El Salvador becomes first country in the world to ban all metal mining

SAN SALVADOR – The smallest country in Central America – El Salvador – has approved a law prohibiting all metal mining in an attempt to protect the environment and natural resources, becoming the first country in the world to do so.

The new law, supported by 70 lawmakers, bans all exploration, extraction, and processing of for gold and other metals both in open pits and mines, according to Mining.com.

“It’s a historic day in El Salvador. It’s a historic day for the whole world,” Environment Minister Lina Pohl told reporters after a vote in Congress.

The use of cyanide and mercury for mining is also banned; however, it does not apply to quarrying or the mining of coal, salt and other non-metallic resources.

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The ruling, aimed at protecting the nation’s allegedly quite fragile environment, comes after a long-dragged dispute over a proposed gold mine by Pac Rim Cayman, a unit of Canadian-Australian company OceanaGold Corp. (TSX:OGC).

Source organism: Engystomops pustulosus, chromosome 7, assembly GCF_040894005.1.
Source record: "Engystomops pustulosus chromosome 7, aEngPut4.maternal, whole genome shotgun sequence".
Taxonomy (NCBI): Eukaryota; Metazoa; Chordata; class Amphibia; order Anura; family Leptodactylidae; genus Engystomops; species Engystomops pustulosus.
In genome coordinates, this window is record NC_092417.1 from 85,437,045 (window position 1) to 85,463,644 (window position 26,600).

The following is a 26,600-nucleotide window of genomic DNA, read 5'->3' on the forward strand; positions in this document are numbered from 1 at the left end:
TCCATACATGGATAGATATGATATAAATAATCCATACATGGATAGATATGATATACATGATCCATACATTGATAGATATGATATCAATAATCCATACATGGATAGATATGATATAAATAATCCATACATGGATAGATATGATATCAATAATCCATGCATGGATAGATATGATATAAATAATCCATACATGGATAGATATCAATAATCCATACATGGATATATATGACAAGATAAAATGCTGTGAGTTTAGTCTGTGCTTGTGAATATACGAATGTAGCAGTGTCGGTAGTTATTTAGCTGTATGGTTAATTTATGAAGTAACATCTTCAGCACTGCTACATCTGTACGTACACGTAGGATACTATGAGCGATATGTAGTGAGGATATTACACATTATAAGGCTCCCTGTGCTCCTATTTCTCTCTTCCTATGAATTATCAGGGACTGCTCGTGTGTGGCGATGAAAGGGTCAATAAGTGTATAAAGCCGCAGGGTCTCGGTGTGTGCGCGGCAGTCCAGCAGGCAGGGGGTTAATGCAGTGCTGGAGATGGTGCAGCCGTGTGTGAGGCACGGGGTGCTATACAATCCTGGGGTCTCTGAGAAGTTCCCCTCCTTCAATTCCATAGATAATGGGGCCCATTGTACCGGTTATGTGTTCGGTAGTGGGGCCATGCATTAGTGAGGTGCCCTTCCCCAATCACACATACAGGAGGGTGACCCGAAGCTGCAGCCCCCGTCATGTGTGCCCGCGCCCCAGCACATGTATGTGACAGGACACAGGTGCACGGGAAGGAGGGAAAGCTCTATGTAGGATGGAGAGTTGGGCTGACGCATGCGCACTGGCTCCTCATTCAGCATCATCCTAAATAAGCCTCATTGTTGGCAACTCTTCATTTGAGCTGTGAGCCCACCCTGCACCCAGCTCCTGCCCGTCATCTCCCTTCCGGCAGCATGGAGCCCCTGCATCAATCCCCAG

The decision is being hailed by environmentalists and human rights groups.

“Mining is not an appropriate way to reduce poverty and inequality in this country,” Ivan Morales, country director for the charity Oxfam in El Salvador said in a statement. “It would only exacerbate the social conflict and level of water contamination we already have.”

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According to the United Nations, El Salvador is one of the most densely populated countries and the second-most environmentally degraded in America, after Haiti, which makes it especially sensitive to the potential impact of large mining projects.

Ninety percent of the country’s surface water is polluted mostly due to the mining industry.